World Heritage Sites in Denmark

Jelling Mounds, Runic Stones, and Church – The complex of Jelling mounds, runic stones, and church is a unique illustration of the transition between the old Nordic religion and Christianity. One of the two grave mounds was probably the burial place of the Viking leader, King Gorm the Old, and the two runic stones are connected with the mounds. The first wooden church on the site of the present church structure was built around 960 A.D. when Harald Bluetooth introduced Christianity into Denmark, as he proclaimed on the larger of the two runic stones. The present church, a simple whitewashed structure of calcareous tufa, was constructed around 1100.

Roskilde Cathedral – Built in the 12th and 13th centuries, this was the first Gothic cathedral built of brick in Scandinavia and it inspired the spread of this style throughout Northern Europe. It became the mausoleum of the Danish royal family from the 15th century onwards. Porches and side chapels were added to it up until the end of the 20th century. It now provides a visible summary of the development of European religious architecture.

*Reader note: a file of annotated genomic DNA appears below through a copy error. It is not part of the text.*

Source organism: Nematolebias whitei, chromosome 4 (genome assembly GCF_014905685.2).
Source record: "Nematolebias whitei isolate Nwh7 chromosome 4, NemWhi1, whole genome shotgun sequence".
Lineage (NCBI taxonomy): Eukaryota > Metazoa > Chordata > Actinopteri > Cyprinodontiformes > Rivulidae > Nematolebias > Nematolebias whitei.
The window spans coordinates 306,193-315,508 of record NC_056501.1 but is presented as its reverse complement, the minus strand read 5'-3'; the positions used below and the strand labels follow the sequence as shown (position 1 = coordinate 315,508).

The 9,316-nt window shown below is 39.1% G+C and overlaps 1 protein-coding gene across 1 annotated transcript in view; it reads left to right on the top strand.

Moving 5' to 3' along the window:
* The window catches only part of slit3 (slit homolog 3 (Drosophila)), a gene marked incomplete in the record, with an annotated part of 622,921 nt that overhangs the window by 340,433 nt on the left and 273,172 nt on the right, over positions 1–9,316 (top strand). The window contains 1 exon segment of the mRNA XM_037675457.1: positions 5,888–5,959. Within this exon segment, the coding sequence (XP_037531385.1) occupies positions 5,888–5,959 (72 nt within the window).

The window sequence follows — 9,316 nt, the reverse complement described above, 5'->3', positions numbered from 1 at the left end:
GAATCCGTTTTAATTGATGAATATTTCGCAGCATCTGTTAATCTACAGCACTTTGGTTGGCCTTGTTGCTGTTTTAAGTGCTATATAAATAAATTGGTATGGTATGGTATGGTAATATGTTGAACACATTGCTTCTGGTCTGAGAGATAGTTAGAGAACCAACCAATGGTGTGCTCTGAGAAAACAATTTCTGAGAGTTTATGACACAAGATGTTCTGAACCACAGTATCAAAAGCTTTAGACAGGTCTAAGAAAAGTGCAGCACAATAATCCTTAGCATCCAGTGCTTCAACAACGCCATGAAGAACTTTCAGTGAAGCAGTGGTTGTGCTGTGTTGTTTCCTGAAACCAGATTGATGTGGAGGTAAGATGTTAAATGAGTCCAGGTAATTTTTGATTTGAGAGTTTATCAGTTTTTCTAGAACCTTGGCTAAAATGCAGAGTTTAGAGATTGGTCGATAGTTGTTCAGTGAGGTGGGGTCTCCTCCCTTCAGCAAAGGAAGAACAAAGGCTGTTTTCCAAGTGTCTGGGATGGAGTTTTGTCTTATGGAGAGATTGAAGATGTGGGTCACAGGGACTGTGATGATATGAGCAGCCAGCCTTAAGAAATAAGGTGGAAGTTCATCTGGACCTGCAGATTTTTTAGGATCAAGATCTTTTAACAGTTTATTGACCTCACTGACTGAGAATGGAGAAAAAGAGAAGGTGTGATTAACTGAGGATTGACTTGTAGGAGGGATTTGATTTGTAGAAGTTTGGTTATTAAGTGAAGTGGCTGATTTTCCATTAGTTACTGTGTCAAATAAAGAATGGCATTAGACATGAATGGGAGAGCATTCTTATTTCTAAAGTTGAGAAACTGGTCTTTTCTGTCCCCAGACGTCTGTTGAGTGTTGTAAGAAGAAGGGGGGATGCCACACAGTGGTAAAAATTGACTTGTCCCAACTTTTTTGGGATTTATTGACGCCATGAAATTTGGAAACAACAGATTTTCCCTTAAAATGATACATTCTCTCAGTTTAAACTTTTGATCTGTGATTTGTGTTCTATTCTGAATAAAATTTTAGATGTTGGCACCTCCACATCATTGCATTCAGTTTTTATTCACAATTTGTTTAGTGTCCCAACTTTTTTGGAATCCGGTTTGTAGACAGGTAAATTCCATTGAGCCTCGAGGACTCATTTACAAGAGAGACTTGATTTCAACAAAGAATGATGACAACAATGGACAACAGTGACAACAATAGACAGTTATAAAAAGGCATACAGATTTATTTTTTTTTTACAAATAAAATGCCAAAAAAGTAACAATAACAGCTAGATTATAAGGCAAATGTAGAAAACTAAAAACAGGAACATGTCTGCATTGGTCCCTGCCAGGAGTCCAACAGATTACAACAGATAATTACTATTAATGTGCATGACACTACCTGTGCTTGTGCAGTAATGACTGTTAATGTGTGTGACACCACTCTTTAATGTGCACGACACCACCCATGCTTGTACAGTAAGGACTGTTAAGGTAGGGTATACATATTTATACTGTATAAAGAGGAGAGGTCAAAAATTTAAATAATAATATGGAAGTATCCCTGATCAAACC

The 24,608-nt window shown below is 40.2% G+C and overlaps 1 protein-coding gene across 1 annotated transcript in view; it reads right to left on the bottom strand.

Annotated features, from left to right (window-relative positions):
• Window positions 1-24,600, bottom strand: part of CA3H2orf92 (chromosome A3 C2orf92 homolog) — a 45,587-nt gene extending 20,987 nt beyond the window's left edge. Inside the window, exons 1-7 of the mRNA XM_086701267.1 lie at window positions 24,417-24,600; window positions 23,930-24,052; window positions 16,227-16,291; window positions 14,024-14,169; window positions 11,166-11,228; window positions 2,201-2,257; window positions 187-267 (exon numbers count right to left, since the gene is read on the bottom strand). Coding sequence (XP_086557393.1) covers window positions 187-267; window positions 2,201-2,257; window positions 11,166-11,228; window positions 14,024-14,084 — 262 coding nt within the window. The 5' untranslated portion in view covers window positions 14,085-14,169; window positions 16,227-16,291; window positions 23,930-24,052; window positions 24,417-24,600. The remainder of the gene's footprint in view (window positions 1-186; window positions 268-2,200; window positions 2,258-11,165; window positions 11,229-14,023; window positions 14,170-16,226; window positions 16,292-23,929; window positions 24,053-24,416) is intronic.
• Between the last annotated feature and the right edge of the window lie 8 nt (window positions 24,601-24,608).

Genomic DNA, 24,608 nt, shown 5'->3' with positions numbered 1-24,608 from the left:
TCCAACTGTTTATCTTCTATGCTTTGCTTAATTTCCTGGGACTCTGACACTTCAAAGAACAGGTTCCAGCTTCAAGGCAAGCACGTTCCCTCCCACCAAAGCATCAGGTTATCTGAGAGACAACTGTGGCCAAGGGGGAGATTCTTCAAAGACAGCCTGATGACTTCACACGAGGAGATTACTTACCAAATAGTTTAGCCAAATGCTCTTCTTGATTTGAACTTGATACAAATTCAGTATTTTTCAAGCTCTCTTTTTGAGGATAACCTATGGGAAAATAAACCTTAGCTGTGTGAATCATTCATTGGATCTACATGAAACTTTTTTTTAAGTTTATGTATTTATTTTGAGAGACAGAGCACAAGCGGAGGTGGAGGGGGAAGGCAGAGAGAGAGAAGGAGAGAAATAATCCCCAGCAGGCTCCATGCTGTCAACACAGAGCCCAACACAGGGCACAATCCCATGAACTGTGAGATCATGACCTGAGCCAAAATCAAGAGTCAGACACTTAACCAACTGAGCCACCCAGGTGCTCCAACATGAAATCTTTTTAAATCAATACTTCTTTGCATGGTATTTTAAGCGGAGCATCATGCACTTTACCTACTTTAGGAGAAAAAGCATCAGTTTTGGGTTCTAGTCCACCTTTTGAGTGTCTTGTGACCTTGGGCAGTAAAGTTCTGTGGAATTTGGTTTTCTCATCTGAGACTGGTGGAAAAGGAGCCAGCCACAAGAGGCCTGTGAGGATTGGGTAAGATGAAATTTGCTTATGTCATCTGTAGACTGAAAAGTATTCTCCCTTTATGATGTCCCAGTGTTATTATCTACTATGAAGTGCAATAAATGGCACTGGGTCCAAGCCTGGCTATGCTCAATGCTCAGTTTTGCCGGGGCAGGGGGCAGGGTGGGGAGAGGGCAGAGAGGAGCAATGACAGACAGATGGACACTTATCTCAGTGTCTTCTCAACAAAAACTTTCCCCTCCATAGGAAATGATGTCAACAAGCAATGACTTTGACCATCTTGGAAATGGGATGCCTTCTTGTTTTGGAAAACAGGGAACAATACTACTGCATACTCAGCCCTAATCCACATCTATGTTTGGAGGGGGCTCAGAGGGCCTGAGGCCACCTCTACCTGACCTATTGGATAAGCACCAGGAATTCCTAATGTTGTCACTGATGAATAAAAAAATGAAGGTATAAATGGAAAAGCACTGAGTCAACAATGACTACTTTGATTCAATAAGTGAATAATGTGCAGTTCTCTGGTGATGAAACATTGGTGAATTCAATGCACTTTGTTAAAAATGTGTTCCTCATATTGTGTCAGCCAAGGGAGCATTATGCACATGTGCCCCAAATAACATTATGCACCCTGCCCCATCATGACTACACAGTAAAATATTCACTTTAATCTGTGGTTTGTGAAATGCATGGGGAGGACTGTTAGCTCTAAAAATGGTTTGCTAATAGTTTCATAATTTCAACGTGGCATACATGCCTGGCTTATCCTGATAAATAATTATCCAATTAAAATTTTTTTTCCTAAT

Kronborg Castle – Kronborg Castle is one of the most important Renaissance castles in Northern Europe. The castle dates back to the 1420s and is located at Oresundskysten (the Sound Coast) in Helsingor (Helsinore) in north-east Sjealland (Zealand), Denmark. Kronborg Castle is commonly associated with Shakespeare’s drama about Hamlet, Prince of Denmark.

Ilulissat Icefjord – Sermeq Kujalleq is one of the fastest (19-m per day) and most active glaciers in the world. Located on the west coast of Greenland, 250-km north of the Arctic Circle, Greenlands Ilulissat Icefjord (40,240-ha) is the sea mouth of Sermeq Kujalleq, one of the few glaciers through which the Greenland ice cap reaches the sea.

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